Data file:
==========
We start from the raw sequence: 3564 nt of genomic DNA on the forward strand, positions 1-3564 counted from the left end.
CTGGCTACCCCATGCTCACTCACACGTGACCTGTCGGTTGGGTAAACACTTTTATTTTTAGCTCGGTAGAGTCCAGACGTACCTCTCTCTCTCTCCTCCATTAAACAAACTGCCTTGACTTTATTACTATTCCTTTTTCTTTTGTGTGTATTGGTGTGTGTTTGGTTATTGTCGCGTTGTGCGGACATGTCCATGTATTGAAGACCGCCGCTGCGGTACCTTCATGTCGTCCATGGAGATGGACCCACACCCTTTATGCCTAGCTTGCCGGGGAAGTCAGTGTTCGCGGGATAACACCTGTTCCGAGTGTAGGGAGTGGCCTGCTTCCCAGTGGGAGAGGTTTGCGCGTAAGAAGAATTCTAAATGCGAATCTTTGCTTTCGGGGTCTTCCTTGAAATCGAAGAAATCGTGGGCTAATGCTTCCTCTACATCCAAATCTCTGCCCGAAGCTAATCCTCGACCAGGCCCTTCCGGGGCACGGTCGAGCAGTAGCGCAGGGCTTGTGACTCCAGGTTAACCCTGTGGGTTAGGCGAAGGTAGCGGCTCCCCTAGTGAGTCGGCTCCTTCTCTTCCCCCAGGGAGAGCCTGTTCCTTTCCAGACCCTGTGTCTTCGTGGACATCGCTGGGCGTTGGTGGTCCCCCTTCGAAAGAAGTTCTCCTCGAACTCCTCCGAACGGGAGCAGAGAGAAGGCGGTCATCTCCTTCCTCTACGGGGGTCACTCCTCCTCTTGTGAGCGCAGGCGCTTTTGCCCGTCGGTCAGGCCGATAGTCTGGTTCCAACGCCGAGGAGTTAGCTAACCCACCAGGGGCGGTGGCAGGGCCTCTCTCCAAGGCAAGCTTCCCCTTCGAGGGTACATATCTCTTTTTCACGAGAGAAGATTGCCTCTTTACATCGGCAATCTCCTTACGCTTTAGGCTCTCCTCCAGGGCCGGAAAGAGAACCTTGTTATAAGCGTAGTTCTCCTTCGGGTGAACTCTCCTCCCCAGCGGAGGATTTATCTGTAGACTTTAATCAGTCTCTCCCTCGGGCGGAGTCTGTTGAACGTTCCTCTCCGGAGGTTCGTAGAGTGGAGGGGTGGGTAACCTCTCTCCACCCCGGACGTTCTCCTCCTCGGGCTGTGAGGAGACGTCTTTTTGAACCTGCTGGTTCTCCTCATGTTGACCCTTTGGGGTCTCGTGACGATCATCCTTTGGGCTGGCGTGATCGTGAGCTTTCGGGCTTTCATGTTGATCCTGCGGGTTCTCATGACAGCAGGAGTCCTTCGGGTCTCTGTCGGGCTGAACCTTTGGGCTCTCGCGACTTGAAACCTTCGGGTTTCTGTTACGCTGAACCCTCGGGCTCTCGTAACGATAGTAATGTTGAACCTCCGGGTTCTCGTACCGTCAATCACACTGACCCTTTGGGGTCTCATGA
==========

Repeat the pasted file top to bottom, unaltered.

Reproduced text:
We start from the raw sequence: 3564 nt of genomic DNA on the forward strand, positions 1-3564 counted from the left end.
CTGGCTACCCCATGCTCACTCACACGTGACCTGTCGGTTGGGTAAACACTTTTATTTTTAGCTCGGTAGAGTCCAGACGTACCTCTCTCTCTCTCCTCCATTAAACAAACTGCCTTGACTTTATTACTATTCCTTTTTCTTTTGTGTGTATTGGTGTGTGTTTGGTTATTGTCGCGTTGTGCGGACATGTCCATGTATTGAAGACCGCCGCTGCGGTACCTTCATGTCGTCCATGGAGATGGACCCACACCCTTTATGCCTAGCTTGCCGGGGAAGTCAGTGTTCGCGGGATAACACCTGTTCCGAGTGTAGGGAGTGGCCTGCTTCCCAGTGGGAGAGGTTTGCGCGTAAGAAGAATTCTAAATGCGAATCTTTGCTTTCGGGGTCTTCCTTGAAATCGAAGAAATCGTGGGCTAATGCTTCCTCTACATCCAAATCTCTGCCCGAAGCTAATCCTCGACCAGGCCCTTCCGGGGCACGGTCGAGCAGTAGCGCAGGGCTTGTGACTCCAGGTTAACCCTGTGGGTTAGGCGAAGGTAGCGGCTCCCCTAGTGAGTCGGCTCCTTCTCTTCCCCCAGGGAGAGCCTGTTCCTTTCCAGACCCTGTGTCTTCGTGGACATCGCTGGGCGTTGGTGGTCCCCCTTCGAAAGAAGTTCTCCTCGAACTCCTCCGAACGGGAGCAGAGAGAAGGCGGTCATCTCCTTCCTCTACGGGGGTCACTCCTCCTCTTGTGAGCGCAGGCGCTTTTGCCCGTCGGTCAGGCCGATAGTCTGGTTCCAACGCCGAGGAGTTAGCTAACCCACCAGGGGCGGTGGCAGGGCCTCTCTCCAAGGCAAGCTTCCCCTTCGAGGGTACATATCTCTTTTTCACGAGAGAAGATTGCCTCTTTACATCGGCAATCTCCTTACGCTTTAGGCTCTCCTCCAGGGCCGGAAAGAGAACCTTGTTATAAGCGTAGTTCTCCTTCGGGTGAACTCTCCTCCCCAGCGGAGGATTTATCTGTAGACTTTAATCAGTCTCTCCCTCGGGCGGAGTCTGTTGAACGTTCCTCTCCGGAGGTTCGTAGAGTGGAGGGGTGGGTAACCTCTCTCCACCCCGGACGTTCTCCTCCTCGGGCTGTGAGGAGACGTCTTTTTGAACCTGCTGGTTCTCCTCATGTTGACCCTTTGGGGTCTCGTGACGATCATCCTTTGGGCTGGCGTGATCGTGAGCTTTCGGGCTTTCATGTTGATCCTGCGGGTTCTCATGACAGCAGGAGTCCTTCGGGTCTCTGTCGGGCTGAACCTTTGGGCTCTCGCGACTTGAAACCTTCGGGTTTCTGTTACGCTGAACCCTCGGGCTCTCGTAACGATAGTAATGTTGAACCTCCGGGTTCTCGTACCGTCAATCACACTGACCCTTTGGGGTCTCATGA